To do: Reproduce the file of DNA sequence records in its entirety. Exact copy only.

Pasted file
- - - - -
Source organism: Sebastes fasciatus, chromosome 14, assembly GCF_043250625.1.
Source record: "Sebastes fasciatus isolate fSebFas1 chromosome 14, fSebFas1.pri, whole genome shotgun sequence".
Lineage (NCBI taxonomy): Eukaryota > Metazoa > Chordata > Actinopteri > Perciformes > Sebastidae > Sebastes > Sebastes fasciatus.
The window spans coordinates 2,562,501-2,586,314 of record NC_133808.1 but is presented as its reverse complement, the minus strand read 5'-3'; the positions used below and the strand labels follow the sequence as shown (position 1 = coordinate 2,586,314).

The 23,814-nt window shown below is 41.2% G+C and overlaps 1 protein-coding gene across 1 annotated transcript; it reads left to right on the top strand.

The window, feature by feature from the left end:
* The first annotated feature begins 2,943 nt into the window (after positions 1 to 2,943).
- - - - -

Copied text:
Source organism: Sebastes fasciatus, chromosome 14, assembly GCF_043250625.1.
Source record: "Sebastes fasciatus isolate fSebFas1 chromosome 14, fSebFas1.pri, whole genome shotgun sequence".
Lineage (NCBI taxonomy): Eukaryota > Metazoa > Chordata > Actinopteri > Perciformes > Sebastidae > Sebastes > Sebastes fasciatus.
The window spans coordinates 2,562,501-2,586,314 of record NC_133808.1 but is presented as its reverse complement, the minus strand read 5'-3'; the positions used below and the strand labels follow the sequence as shown (position 1 = coordinate 2,586,314).

The 23,814-nt window shown below is 41.2% G+C and overlaps 1 protein-coding gene across 1 annotated transcript; it reads left to right on the top strand.

The window, feature by feature from the left end:
* The first annotated feature begins 2,943 nt into the window (after positions 1 to 2,943).